(CTRL-C).   strace  will  respond  by  detaching itself from the traced
		   process(es) leaving it (them) to continue running.  Multiple -p options
		   can	be  used  to  attach  to up to 32 processes in addition to command
		   (which is optional if at least one -p option is given).

       -s strsize  Specify the maximum string size to print (the  default  is  32).   Note
		   that  filenames  are  not  considered strings and are always printed in
		   full.

       -S sortby   Sort the output of the histogram printed by the -c option by the speci-
		   fied  criterion.   Legal  values  are  time,  calls,  name, and nothing
		   (default is time).

       -u username Run command with the user ID, group ID,  and  supplementary	groups	of
		   username.   This option is only useful when running as root and enables
		   the correct execution of setuid and/or setgid  binaries.   Unless  this
		   option  is  used setuid and setgid programs are executed without effec-
		   tive privileges.

       -E var=val  Run command with var=val in its list of environment variables.

       -E var	   Remove var from the inherited  list	of  environment  variables  before
		   passing it on to the command.

DIAGNOSTICS
       When  command  exits, strace exits with the same exit status.  If command is termi-
       nated by a signal, strace terminates itself with the same signal,  so  that  strace
       can be used as a wrapper process transparent to the invoking parent process.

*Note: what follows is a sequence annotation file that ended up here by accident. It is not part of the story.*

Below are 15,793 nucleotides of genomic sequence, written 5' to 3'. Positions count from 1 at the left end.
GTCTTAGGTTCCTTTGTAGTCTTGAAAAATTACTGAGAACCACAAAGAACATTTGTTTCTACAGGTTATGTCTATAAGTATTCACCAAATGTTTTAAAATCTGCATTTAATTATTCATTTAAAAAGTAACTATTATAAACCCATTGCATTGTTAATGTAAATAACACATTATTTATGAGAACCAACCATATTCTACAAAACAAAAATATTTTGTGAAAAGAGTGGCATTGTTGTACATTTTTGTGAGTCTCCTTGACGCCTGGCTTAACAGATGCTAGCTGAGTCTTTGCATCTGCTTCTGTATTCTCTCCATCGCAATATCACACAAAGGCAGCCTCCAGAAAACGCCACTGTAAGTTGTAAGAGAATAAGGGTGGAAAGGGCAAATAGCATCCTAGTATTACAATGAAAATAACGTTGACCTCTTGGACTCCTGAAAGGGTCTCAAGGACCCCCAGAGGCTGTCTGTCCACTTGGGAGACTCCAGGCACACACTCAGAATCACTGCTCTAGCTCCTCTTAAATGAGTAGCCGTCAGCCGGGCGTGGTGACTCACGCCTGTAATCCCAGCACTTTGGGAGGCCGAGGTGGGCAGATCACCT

When  using  -p,  the  exit status of strace is zero unless there was an unexpected
       error in doing the tracing.

SETUID INSTALLATION
       If strace is installed setuid to root then the invoking user will be able to attach
       to  and	trace processes owned by any user.  In addition setuid and setgid programs
       will be executed and traced with the  correct  effective  privileges.   Since  only
       users  trusted  with  full root privileges should be allowed to do these things, it
       only makes sense to install strace as setuid to root when the users who can execute
       it  are restricted to those users who have this trust.  For example, it makes sense
       to install a special version of strace with mode `rwsr-xr--', user root	and  group
       trace, where members of the trace group are trusted users.  If you do use this fea-
       ture, please remember to install a non-setuid version of strace for ordinary lusers
       to use.

SEE ALSO
       ltrace(1), time(1), ptrace(2), proc(5)

NOTES
       It  is  a pity that so much tracing clutter is produced by systems employing shared
       libraries.

       It is instructive to think about system call inputs and outputs as data-flow across
       the  user/kernel  boundary.   Because  user-space and kernel-space are separate and
       address-protected, it is sometimes possible  to	make  deductive  inferences  about